What courts consider “significant harm” is narrow, and showing harm does not simply mean that the children will be upset or saddened by the loss of their grandparent. The grandparent must prove that the harm would be clear, concrete, and specific. Vague generalizations about the positive influence a grandparent might have upon a grandchild is simply not enough to warrant the court intervening with a parent’s decision. Nor is the grandparent’s ability to improve the quality of the child’s life compelling enough to overwhelm a parent’s fundamental right to make decisions about their children. The grandparent must prove that the child will suffer a profound and serious loss without the grandparent in his or her life.
Blixt and Pleading Requirements: Grandparent Visitation Petitions Often Face Early Dismissal
When a grandparent requests visitation rights under G. L. c. 119, s. 39D, the leading case that dictates the process is Blixt v. Blixt (2002). According to Blixt, “to succeed, the grandparents must allege and prove that the failure to grant visitation will cause the child significant harm by adversely affecting the child’s health, safety, or welfare.”
Grandparents now must demonstrate the alleged “significant harm” in the pleading petition at the outset of their demand for visitation rights. According to a subsequent Massachusetts appellate court case, Sher v. Desmond, grandparents demanding visitation rights need to include in their initial pleading, “averments of significant harm that are (1) facially sufficient to rebut the presumption of parental fitness; (2) based on information and belief; and (3) made with particularity and indicating the source of the information.”
In Martinez, the Appeals Court explained the difficult pleading standard as follows:
We consider the pleading requirements presented in Blixt to be clear: “any complaint filed under the statute should be detailed and verified or be accompanied by a detailed and verified affidavit setting out the factual basis relied on by the plaintiffs to justify relief.” In denying the motion to dismiss, the judge noted that “the Court is unable to determine with certainty that the Grandmother is entitled to no relief under any state of facts which could be proved in support of the claim.” While we understand the judge's emphasis on the court's use in Blixt of the word “should,” which has long been recognized to mean recommended rather than mandatory, we consider her decision to be in conflict with the directive of Blixt. Absent some extreme circumstance, the proper consideration is whether the grandmother made adequate factual allegations to plausibly suggest, beyond mere speculation, “that visitation between grandparent and child is . . . necessary to protect the child from significant harm.” The grandmother's affidavit in no way indicated that a failure to order visitation would subject the child to any harm, much less significant harm. (Internal citations omitted.)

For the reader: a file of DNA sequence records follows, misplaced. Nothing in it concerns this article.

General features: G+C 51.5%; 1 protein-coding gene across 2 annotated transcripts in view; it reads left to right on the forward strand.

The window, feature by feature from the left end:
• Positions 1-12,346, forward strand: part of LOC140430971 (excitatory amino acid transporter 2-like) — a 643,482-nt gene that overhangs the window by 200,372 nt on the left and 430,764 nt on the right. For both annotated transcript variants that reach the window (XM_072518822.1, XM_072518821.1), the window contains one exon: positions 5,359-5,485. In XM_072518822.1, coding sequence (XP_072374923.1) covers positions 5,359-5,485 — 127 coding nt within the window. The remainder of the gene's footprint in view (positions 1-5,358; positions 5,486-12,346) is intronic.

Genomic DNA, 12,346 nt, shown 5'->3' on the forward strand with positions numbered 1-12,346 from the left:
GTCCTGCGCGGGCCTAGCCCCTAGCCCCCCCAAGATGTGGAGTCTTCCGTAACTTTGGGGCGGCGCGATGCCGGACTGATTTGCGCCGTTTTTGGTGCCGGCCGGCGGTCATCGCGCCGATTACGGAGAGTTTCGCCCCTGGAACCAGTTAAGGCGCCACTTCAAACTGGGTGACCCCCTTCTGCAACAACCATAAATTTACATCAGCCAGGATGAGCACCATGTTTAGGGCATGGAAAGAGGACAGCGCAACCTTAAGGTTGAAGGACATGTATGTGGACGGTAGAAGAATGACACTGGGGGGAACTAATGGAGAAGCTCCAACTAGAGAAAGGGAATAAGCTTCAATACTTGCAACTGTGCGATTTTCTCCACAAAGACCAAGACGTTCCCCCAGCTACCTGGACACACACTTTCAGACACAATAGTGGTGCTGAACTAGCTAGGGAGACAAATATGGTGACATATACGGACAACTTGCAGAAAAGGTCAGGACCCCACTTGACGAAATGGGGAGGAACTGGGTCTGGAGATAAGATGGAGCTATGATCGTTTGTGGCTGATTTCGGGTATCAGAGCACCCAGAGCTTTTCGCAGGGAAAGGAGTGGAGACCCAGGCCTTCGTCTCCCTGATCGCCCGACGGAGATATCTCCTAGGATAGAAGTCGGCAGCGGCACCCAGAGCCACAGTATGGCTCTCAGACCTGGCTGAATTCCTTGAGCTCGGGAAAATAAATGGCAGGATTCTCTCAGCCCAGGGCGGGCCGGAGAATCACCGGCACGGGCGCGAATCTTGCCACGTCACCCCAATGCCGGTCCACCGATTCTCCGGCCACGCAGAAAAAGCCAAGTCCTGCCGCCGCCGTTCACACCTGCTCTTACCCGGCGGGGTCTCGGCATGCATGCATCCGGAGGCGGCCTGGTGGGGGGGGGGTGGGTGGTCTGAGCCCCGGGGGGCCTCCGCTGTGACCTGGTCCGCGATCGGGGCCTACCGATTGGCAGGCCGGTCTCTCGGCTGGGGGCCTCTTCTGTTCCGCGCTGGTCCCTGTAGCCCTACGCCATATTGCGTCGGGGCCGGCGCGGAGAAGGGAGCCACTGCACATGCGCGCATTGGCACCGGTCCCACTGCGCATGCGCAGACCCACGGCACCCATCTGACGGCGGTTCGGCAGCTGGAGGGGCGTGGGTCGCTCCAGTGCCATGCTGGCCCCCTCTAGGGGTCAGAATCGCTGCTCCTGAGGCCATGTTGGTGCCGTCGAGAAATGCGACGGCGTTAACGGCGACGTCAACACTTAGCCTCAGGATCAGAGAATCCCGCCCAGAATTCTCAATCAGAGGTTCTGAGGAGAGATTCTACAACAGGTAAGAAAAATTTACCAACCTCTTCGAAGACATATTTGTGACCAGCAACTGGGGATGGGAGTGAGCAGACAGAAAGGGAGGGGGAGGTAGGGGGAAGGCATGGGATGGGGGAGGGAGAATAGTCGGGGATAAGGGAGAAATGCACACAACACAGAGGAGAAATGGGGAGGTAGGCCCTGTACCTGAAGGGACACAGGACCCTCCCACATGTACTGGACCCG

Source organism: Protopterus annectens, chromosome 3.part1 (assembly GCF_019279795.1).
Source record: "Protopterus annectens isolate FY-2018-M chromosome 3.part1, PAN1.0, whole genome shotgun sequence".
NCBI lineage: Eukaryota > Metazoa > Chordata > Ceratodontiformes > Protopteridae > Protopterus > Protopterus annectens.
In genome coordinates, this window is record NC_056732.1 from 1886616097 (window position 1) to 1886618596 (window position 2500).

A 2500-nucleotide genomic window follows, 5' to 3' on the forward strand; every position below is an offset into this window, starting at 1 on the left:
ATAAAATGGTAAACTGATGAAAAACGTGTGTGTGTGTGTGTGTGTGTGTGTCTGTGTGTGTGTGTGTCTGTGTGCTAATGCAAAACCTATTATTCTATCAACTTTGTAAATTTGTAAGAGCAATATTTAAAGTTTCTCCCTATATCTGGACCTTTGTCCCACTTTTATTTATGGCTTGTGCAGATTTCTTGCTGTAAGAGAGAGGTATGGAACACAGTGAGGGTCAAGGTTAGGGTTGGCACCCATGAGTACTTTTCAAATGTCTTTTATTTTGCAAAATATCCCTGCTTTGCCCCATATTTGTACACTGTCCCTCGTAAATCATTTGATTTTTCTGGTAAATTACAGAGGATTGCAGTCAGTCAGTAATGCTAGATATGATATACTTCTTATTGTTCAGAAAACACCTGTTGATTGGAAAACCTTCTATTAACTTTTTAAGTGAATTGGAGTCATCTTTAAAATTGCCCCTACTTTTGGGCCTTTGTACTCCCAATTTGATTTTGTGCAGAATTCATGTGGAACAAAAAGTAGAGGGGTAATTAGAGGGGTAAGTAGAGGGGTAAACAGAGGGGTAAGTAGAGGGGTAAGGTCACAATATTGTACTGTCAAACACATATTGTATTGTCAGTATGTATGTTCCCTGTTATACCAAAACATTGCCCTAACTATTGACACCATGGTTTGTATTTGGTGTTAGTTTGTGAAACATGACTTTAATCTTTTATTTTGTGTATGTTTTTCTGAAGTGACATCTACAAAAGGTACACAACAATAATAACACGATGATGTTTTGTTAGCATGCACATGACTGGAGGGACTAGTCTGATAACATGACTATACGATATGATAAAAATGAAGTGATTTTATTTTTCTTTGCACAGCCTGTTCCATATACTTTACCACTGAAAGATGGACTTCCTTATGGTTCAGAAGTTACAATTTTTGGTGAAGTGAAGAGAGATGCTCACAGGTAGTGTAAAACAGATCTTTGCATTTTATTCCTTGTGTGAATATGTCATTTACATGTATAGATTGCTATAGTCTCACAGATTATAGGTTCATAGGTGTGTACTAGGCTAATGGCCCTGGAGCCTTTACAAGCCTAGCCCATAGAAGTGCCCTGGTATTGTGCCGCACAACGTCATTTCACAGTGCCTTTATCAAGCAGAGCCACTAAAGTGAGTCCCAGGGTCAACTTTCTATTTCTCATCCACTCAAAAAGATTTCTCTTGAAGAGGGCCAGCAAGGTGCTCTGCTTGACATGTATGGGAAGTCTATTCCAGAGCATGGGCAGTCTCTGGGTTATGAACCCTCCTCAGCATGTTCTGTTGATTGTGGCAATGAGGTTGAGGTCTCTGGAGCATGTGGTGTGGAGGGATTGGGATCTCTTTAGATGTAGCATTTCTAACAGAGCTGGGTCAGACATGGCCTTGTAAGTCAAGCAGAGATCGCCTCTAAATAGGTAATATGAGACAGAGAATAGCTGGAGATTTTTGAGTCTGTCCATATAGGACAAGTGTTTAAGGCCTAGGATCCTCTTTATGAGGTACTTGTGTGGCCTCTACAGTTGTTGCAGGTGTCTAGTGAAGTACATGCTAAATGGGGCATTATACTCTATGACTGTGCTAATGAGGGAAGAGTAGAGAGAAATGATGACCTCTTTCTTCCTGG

In plain English, what the Appeals Court is saying is this: a Petition for Grandparent Visitation should be dismissed unless the grandparent files an affidavit that, if true, would absolutely demonstrate that the child will suffer significant harm without grandparent visitation. It is not enough for the grandparent to simply claim that harm will result. The affidavit should contain specific facts – the type of facts the grandparent would need to prove at trial – in order to survive dismissal. The grandparent should have personal knowledge of the alleged facts, which should not be based on speculation.
Focus is on Child and Parental Rights Before Grandparent
Importantly, the guidelines put forward in Sher and other cases focus on the interests of the child, not the interests of the grandparent. In these cases, Courts have found that when a biological parent is fit, the court presumes that the parents decisions are in the child’s best interests. It is difficult for grandparents to believe that a child’s interest is not served by allowing grandparent visitation, but again, courts tends to defer to parental autonomy to make this decision.
This was a part of the issues in the Martinez case, where the grandparent’s pleading focused on herself, rather than the child. In the requisite affidavit supporting her request for visitation, she merely stated that she was the child’s grandmother, that she and the child’s father had only seen the child in the hospital after he was born, that she wanted to see the child weekly, and that the mother was preventing it from happening.
The grandmother failed to allege a pre-existing relationship between herself or the child or to make any assertions regarding what harm would befall the child if these visits were denied.
Blixt Requirements are Generally Mandatory